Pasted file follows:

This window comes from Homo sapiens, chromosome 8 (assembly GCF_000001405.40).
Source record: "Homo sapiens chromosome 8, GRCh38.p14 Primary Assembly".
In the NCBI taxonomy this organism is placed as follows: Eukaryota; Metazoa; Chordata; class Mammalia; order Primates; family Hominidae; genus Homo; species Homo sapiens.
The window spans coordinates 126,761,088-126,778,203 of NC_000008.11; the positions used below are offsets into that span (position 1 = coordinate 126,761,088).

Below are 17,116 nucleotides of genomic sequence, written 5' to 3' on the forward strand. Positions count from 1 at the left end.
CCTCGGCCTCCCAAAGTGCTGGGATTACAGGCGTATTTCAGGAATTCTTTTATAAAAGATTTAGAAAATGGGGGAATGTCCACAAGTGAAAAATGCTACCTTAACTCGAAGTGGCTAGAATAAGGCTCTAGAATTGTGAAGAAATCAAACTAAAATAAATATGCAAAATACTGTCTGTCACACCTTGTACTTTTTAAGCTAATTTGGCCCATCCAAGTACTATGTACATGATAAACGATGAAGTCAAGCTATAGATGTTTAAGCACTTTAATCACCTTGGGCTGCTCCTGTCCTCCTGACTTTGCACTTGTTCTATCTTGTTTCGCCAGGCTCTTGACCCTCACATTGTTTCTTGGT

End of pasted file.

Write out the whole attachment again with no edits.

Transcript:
This window comes from Homo sapiens, chromosome 8 (assembly GCF_000001405.40).
Source record: "Homo sapiens chromosome 8, GRCh38.p14 Primary Assembly".
In the NCBI taxonomy this organism is placed as follows: Eukaryota; Metazoa; Chordata; class Mammalia; order Primates; family Hominidae; genus Homo; species Homo sapiens.
The window spans coordinates 126,761,088-126,778,203 of NC_000008.11; the positions used below are offsets into that span (position 1 = coordinate 126,761,088).

Below are 17,116 nucleotides of genomic sequence, written 5' to 3' on the forward strand. Positions count from 1 at the left end.
CCTCGGCCTCCCAAAGTGCTGGGATTACAGGCGTATTTCAGGAATTCTTTTATAAAAGATTTAGAAAATGGGGGAATGTCCACAAGTGAAAAATGCTACCTTAACTCGAAGTGGCTAGAATAAGGCTCTAGAATTGTGAAGAAATCAAACTAAAATAAATATGCAAAATACTGTCTGTCACACCTTGTACTTTTTAAGCTAATTTGGCCCATCCAAGTACTATGTACATGATAAACGATGAAGTCAAGCTATAGATGTTTAAGCACTTTAATCACCTTGGGCTGCTCCTGTCCTCCTGACTTTGCACTTGTTCTATCTTGTTTCGCCAGGCTCTTGACCCTCACATTGTTTCTTGGT